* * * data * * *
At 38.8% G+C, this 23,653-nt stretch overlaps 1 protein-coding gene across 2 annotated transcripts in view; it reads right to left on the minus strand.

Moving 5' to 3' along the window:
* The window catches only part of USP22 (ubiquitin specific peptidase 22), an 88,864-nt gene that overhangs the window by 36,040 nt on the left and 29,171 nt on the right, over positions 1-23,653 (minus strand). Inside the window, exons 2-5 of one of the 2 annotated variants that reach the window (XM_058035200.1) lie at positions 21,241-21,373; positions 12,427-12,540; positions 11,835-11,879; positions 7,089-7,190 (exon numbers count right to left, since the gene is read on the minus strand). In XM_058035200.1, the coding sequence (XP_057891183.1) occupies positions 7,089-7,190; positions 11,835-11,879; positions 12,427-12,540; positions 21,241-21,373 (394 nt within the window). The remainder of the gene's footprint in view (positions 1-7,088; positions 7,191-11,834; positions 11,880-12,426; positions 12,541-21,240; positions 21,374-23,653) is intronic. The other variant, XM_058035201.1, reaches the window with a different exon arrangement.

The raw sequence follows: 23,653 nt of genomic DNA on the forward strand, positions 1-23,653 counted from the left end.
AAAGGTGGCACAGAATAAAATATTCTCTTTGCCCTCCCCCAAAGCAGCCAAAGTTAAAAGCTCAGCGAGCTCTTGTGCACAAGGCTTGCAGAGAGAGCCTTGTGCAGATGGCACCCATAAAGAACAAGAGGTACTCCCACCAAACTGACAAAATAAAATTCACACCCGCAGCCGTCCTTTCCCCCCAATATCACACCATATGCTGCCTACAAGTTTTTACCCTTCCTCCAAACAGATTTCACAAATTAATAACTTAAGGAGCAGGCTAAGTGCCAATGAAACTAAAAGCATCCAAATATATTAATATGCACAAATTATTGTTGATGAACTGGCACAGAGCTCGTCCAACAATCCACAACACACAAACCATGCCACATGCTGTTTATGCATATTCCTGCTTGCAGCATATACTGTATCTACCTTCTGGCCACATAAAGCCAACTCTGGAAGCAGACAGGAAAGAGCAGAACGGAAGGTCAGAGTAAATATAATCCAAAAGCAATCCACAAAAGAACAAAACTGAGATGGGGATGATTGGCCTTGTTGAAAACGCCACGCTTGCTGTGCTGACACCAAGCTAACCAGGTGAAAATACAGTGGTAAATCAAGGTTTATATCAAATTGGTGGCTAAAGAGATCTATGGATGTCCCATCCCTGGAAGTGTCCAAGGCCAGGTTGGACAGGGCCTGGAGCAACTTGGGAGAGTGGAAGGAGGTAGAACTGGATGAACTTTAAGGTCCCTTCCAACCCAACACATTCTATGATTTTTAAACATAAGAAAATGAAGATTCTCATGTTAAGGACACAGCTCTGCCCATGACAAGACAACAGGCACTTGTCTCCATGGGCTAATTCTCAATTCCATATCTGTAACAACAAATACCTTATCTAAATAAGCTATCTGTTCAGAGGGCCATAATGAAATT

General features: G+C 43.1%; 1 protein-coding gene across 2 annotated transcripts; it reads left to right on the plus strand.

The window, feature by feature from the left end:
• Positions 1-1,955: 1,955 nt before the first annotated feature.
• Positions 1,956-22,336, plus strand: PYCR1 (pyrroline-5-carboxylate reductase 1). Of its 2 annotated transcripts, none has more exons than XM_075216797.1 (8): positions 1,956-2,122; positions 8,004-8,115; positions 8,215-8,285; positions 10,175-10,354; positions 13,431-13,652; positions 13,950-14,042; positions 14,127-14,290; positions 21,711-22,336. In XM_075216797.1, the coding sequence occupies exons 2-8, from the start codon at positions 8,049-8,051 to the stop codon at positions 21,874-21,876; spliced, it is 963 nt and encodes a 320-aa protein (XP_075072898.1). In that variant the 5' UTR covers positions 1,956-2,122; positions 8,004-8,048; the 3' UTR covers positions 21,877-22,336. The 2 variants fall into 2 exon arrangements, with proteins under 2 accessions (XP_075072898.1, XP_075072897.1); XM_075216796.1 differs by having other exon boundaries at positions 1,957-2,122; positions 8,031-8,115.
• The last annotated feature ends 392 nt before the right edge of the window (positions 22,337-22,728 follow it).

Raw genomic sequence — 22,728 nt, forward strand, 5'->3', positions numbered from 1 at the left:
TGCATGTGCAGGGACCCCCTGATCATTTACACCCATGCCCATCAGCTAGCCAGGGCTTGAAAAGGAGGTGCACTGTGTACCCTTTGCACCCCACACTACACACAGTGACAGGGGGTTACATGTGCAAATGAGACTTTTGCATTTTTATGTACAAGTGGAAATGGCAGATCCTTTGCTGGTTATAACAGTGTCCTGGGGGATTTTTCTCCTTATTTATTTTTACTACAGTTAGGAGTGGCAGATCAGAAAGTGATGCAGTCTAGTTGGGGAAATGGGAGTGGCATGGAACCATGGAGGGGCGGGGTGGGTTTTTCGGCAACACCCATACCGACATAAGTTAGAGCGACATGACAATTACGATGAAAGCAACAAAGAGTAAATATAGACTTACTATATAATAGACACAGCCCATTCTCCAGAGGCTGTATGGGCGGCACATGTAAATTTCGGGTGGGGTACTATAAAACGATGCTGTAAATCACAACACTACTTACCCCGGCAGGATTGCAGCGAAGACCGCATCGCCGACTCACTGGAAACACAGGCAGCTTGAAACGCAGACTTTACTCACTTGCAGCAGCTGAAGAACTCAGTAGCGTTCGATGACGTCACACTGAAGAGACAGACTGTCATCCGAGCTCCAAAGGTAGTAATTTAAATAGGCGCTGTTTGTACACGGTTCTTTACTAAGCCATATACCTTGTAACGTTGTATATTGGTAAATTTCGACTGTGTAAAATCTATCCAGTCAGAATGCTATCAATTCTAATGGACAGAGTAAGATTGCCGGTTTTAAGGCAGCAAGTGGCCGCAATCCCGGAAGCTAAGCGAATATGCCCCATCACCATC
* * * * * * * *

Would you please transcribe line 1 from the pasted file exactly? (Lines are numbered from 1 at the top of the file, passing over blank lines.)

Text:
At 38.8% G+C, this 23,653-nt stretch overlaps 1 protein-coding gene across 2 annotated transcripts in view; it reads right to left on the minus strand.